7.03.2017

Jaunty Dame's June Challenge: Finish 3 Projects. I kicked ass.

I participated in Jaunty Dame's June Challenge: Finish 3 Projects. As per usual, I was a little tardy. The 4 projects I suggested had to do with managed undesirable clothing -- 3 block printing projects and one sell-by-mail project for a stash of decent but not-for-me clothing I still had languishing in my hall closet. Here's where I landed.

Block printing 1-3 projects: 

I finished two of them -- the Po-em dress that I loved in style but not in color and the brown cloth napkins I bought for $1 per package, with the thought that I'd practice block printing on them. I already had the block, paint and roller but hadn't yet carved the stamp or done the actual block printing, so this challenge was a nice kick in the butt to get it done. 







They are currently "curing" for a week and then they can be washed in cold water. We'll see then how well the block printing paint holds up. 

I bought the Speedball fabric paint in a bit of a a-duh moment. I feel like it's what everyone uses for this kind of thing and it wasn't until after that I thought to check their site for any animal testing policies, which yielded zero information. (Nothing annoys me more than a product site that doesn't include an animal testing policy in their FAQs.) I did find this site, which states that this line of Speedball paints is vegan. But I also submitted an inquiry directly to Speedball re their animal testing policy. {Edited to add that they responded in just a few hours with the following: "We do not have any written company policy, but we do not test any of our products on animals."}


Sell-by-mail to Buffalo Exchange:

Kit requested, received! Package sent! It should be arriving at their facility today. We do have resale shops in Brooklyn but a bunch of this was out of season (thought almost the season they're buying for at this point during summer) and I also felt like sending it to one central processing place might up my odds of stuff getting sold. Also, whatever doesn't get purchased by Buffalo ends up in their annual dollar sale, which made me feel like it was more likely to get used versus what would happen if I tried to sell it here and failed (it would go to our textile recycling drop off, which gets sorted for thrift store sale but also so much of that ends up overseas too). A few things were brands they request (Urban Outfitters in the form of Urban Renewal, Zara, Gap, etc.) in addition to some Mata Traders and Free People.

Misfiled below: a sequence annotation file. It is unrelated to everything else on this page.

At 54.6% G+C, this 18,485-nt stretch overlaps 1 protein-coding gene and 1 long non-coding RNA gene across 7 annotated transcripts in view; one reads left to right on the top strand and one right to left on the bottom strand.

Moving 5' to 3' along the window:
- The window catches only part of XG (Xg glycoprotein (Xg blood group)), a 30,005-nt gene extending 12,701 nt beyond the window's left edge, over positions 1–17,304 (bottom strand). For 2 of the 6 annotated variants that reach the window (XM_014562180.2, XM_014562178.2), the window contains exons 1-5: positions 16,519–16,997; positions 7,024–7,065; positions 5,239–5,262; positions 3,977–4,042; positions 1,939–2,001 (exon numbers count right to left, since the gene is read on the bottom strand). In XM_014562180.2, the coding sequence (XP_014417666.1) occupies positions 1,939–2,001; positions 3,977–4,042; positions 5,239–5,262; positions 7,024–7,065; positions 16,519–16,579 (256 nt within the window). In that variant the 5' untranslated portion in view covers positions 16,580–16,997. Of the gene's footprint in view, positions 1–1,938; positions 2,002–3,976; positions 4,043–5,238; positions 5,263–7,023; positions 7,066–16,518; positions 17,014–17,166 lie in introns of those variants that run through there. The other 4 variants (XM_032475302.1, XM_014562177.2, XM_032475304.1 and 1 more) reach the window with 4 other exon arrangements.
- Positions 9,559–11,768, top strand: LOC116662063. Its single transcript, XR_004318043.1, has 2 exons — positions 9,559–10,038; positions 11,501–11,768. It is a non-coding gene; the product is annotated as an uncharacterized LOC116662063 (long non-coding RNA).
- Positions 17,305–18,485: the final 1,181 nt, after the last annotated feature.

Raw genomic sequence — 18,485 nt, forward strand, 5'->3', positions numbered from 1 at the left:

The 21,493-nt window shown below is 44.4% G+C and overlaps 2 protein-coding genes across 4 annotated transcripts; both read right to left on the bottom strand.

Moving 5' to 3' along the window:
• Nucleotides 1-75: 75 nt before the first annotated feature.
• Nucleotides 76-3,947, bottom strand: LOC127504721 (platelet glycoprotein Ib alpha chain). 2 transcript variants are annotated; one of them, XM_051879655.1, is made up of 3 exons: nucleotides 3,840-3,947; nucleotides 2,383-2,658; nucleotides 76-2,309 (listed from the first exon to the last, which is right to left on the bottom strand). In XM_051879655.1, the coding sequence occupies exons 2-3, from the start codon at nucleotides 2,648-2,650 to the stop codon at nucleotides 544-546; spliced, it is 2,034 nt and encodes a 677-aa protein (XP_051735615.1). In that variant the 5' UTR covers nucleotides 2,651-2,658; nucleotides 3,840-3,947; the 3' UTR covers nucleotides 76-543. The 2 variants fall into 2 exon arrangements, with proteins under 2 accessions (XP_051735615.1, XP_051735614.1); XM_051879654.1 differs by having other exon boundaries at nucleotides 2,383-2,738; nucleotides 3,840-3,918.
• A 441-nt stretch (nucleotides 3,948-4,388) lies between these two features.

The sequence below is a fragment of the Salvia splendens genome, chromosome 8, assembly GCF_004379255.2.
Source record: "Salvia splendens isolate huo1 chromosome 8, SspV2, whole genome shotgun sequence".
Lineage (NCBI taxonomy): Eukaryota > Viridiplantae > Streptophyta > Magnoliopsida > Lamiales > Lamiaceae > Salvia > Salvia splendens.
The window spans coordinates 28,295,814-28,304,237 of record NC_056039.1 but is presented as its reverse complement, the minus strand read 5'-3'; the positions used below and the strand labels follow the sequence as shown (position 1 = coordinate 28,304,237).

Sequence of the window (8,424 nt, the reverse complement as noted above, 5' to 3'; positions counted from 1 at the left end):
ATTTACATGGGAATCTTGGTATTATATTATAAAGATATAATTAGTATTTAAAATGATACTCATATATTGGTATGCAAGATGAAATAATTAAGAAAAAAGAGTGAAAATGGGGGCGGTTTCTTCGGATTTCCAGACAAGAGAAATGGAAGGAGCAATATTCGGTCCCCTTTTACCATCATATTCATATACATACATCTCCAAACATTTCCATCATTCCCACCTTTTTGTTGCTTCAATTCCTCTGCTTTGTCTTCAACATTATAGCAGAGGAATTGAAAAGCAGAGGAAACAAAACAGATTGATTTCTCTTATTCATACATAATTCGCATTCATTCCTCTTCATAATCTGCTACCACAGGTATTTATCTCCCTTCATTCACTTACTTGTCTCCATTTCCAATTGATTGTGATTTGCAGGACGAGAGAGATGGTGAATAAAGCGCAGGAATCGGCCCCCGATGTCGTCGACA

Next round, I'll try Slowre, as I suspect I'll have some Everlane and in the bunch. I did email Gretchen months ago re some other items I had that I just ended up bringing to Beacon's Closet because I was making a trip anyway -- but next time I'll actually follow up and do the Slowre thing. (Slowre, by the way, is pronounced Slower. I figured I'd save you the eternal grief that I have because I read it as Slow-ree and now that's how I read it in my head every single time. Same with Petit Vour - instead of Petty Vore my brain reads it as Petite Vore. Sue me, I didn't take French class ever in my life.)

We'll see how well the goods do when they land in Buffalo's lap for sorting. But I did manage to get the first three steps done (getting the kit, packing my stuff and dropping it off at a local UPS). It's out of my hands now - and my closet is slightly less cluttered. 

As you can see, they send you a pretty substantial bag to pack up:



This is just 1/3 of the stuff I jammed into that bag. I took photos so I could figure out what might have been sold (if they give you details the way Beacon's Closet does) and what didn't do so hot:


3 comments:

  1. Yes, thank you for the inspiration to take these projects on within a specific timeframe!

    ReplyDelete

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